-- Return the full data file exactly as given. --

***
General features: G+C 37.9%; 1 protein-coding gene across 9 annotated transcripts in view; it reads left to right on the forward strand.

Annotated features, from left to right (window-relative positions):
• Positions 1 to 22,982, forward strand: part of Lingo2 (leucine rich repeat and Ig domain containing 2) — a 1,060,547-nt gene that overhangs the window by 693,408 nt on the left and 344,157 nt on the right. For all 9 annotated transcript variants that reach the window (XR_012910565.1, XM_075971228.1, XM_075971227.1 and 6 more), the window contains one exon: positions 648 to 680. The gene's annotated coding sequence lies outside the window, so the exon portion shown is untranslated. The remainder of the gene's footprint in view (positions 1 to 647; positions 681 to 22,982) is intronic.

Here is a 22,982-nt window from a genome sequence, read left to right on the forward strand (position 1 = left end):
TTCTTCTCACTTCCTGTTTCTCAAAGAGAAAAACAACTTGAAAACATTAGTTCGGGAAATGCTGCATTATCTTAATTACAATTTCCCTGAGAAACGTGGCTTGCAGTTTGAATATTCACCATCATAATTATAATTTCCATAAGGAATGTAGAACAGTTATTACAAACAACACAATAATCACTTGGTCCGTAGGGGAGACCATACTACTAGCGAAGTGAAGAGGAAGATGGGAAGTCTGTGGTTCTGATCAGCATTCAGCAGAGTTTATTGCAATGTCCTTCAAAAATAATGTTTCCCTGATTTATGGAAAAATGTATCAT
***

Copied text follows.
General features: G+C 37.9%; 1 protein-coding gene across 9 annotated transcripts in view; it reads left to right on the forward strand.

Annotated features, from left to right (window-relative positions):
• Positions 1 to 22,982, forward strand: part of Lingo2 (leucine rich repeat and Ig domain containing 2) — a 1,060,547-nt gene that overhangs the window by 693,408 nt on the left and 344,157 nt on the right. For all 9 annotated transcript variants that reach the window (XR_012910565.1, XM_075971228.1, XM_075971227.1 and 6 more), the window contains one exon: positions 648 to 680. The gene's annotated coding sequence lies outside the window, so the exon portion shown is untranslated. The remainder of the gene's footprint in view (positions 1 to 647; positions 681 to 22,982) is intronic.

Here is a 22,982-nt window from a genome sequence, read left to right on the forward strand (position 1 = left end):
TTCTTCTCACTTCCTGTTTCTCAAAGAGAAAAACAACTTGAAAACATTAGTTCGGGAAATGCTGCATTATCTTAATTACAATTTCCCTGAGAAACGTGGCTTGCAGTTTGAATATTCACCATCATAATTATAATTTCCATAAGGAATGTAGAACAGTTATTACAAACAACACAATAATCACTTGGTCCGTAGGGGAGACCATACTACTAGCGAAGTGAAGAGGAAGATGGGAAGTCTGTGGTTCTGATCAGCATTCAGCAGAGTTTATTGCAATGTCCTTCAAAAATAATGTTTCCCTGATTTATGGAAAAATGTATCAT